Any suggestions on how to run the initial inspection to make sure my renovation costs are in line? There is a 14 day period in the offer. Ideally, I'd have plans drawn and go by when walking through. I was thinking of paying several contractors to walk through and having them give the costs under the assumption that one or two floors would be turned into additional units.
@Tom Meade I be setting up a purchase and sale to take the buyer through the process with me for his price, as both you and Ray suggested. Thanks for the advice on architects and civil engineers. I was actually thinking that an architect may want to partner up on a deal like this. Given your advice, it's probably a good idea to partner; anyone interested in potentially partnering, please PM me.
@Martin Scherer Wow, that sounds like a nightmare timeframe, even worse than Ray's. Luckily this project doesn't involve new construction; so the timeframe is probably shorter than one involving changes in structure/subdivision. Preliminary due diligence with the town indicated 4-5 months for the ZBA process. Unfortunately, there are NIMBYs here too.
@Wayne Brooks I can't comment on how well small condo developments are manged here, but I can say that there is high buyer demand for them in the Boston area.
Any updates on the progress of this project? Thanks!
Thanks for the post @Rami W. I was going to update the post after getting the P+S back, but since you asked, here's where the project stands.
I has a signed offer back at the end of March. Most of the details of the purchase were deferred to the P+S that was drawn up by an attorney recommended by @Ray H. The P+S is structured so that the sale is contingent on the town approving rezoning for a 3 family building. Earnest money is structured as 3% upon signing the P+S and 2% upon rezoning approval by the town. If rezoning is not approved all earnest is returned.
As far as the approval process, I will be working with a couple of attorneys in the town that the condo conversion is in. They have done rezoning in the town before. I was not able to find a way to avoid putting up money before getting approval. Our first step in the approval process is to draw up plot plans and bring them to the town engineer to see if we even have a chance. My attorneys think there is a a good chance this will go through, or else we wouldn't have proceeded. After this, we will draw up a floor plan, current and proposed for the building inspector and ZBA. Currently, I am waiting on the P+S from the seller. He's been out of town, and we spoke last week. At that point he said the P+S looked fine and he was going to send it back signed. I haven't received it yet, but I haven't been following up this week because I have another deal in the works.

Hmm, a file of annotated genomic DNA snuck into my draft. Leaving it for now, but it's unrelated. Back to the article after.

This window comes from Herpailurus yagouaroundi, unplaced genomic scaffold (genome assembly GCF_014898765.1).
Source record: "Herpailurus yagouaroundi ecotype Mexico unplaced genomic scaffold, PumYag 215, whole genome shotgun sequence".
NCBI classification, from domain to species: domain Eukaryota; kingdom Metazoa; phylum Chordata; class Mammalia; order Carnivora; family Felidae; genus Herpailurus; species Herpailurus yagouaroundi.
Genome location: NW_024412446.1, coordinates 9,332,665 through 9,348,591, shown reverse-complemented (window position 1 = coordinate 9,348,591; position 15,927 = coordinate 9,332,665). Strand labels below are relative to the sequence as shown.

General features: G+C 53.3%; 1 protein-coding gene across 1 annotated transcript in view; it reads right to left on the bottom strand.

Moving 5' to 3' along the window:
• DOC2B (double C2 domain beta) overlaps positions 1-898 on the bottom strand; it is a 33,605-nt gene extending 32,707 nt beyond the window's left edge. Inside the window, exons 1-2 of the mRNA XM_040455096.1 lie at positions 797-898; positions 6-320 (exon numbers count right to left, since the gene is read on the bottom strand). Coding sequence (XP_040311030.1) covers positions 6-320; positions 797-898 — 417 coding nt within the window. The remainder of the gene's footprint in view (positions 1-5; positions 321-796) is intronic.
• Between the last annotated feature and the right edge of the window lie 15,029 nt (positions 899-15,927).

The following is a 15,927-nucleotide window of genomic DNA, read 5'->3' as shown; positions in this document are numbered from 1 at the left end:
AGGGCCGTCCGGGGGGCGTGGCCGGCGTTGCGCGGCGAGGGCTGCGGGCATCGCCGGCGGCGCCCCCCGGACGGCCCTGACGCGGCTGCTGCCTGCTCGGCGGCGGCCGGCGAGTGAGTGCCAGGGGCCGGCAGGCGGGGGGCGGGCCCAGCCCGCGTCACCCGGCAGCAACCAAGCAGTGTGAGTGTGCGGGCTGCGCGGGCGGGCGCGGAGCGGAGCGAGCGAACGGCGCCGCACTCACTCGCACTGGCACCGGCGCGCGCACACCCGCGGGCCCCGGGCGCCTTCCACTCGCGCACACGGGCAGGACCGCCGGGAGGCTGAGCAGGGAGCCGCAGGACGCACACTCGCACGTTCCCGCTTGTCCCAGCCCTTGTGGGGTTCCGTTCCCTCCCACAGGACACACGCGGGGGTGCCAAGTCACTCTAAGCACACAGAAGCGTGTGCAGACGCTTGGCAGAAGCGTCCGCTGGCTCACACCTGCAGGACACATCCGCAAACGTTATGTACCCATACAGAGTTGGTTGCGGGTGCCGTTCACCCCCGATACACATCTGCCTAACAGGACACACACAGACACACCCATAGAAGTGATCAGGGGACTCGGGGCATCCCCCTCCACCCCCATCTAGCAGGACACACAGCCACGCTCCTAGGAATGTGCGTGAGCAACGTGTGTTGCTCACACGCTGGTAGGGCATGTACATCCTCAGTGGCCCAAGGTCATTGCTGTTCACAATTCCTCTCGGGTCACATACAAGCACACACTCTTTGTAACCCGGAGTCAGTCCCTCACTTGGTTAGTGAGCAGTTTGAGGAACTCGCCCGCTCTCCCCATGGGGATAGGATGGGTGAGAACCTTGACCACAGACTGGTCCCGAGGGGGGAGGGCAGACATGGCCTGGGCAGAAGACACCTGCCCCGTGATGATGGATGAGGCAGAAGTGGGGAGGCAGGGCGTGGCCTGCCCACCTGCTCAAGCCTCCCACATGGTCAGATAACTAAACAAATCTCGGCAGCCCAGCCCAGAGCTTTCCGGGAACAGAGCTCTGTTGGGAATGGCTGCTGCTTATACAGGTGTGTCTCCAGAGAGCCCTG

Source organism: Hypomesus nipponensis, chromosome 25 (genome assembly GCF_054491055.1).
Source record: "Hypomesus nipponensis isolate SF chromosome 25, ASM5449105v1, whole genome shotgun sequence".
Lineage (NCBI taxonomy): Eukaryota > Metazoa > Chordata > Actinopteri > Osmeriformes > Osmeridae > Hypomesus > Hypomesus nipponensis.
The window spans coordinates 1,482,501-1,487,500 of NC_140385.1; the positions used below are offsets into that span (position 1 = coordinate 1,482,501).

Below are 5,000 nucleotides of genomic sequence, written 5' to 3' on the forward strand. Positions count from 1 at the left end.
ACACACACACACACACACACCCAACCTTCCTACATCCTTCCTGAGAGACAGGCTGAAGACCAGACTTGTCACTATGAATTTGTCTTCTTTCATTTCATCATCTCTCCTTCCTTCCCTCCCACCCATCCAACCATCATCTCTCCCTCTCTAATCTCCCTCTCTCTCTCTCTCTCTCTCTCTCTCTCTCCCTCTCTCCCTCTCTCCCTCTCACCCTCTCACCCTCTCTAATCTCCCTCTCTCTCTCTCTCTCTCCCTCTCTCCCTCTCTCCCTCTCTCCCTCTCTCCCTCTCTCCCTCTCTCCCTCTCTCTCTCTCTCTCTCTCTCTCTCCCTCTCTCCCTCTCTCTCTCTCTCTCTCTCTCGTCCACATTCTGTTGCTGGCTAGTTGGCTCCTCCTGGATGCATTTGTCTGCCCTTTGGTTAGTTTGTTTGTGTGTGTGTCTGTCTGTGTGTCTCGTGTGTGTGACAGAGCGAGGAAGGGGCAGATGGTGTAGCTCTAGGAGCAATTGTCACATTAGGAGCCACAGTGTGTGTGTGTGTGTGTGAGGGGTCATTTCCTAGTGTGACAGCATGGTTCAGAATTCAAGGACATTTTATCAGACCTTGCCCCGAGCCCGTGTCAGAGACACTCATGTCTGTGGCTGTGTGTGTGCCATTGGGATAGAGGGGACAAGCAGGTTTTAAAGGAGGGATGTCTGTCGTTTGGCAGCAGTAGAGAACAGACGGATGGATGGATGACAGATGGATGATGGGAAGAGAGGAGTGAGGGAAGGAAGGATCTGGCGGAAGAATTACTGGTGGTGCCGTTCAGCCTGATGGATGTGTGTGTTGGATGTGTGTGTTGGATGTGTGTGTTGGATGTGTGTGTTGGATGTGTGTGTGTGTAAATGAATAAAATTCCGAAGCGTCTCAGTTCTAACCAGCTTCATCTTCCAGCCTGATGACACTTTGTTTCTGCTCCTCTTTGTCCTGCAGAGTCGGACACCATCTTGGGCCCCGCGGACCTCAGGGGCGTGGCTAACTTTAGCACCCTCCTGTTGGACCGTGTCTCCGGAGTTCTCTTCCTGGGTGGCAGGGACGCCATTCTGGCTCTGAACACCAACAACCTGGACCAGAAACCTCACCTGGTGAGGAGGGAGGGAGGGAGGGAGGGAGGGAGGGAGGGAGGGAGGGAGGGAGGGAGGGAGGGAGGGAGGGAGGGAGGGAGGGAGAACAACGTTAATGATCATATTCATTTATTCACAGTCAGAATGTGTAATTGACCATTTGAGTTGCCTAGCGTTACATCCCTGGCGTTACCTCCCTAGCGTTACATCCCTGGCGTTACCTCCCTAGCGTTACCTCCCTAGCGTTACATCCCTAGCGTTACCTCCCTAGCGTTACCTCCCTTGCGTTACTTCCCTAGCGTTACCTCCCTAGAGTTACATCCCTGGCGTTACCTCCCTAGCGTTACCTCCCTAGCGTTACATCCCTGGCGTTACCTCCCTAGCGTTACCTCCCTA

For the rehab process, I met some guys through the Boston BP meetup that I will be partnering on the deal. They have a lot of experience in flipping on the north shore of MA, and have done several condos.
I will post an update upon executed purchase and sale. Any feedback is always appreciated.
Originally posted by @Christian Austin :
The P+S is structured so that the sale is contingent on the town approving rezoning for a 3 family building. Earnest money is structured as 3% upon signing the P+S and 2% upon rezoning approval by the town. If rezoning is not approved all earnest is returned.
As far as the approval process, I will be working with a couple of attorneys in the town that the condo conversion is in. They have done rezoning in the town before. I was not able to find a way to avoid putting up money before getting approval. Our first step in the approval process is to draw up plot plans and bring them to the town engineer to see if we even have a chance. My attorneys think there is a a good chance this will go through, or else we wouldn't have proceeded.
Nice! That's how you do a safer deal than most, especially if you don't have the cash (and absolute certainty of ZBA approval) to compete with the big players who typically buy all cash and no contingencies. You get to offer a carrot to the seller in the form of a higher price, but you get to hedge your bet with the ZBA approval.
Sounds like the option to get back all your earnest money is a great deal for you If things don't work out. Puts more risk on the seller if the market tanks after all this time. Nice work!
Christian Austin, Is there an update to this process?
For the sake of conversation, Can a buyer change the zoning on a 4000 sq ft retired fire station to a small multi ? Would the process be the same? Petition a zoning board, draw up plans with an architect, gather construction estimates? Not necessarily in that order.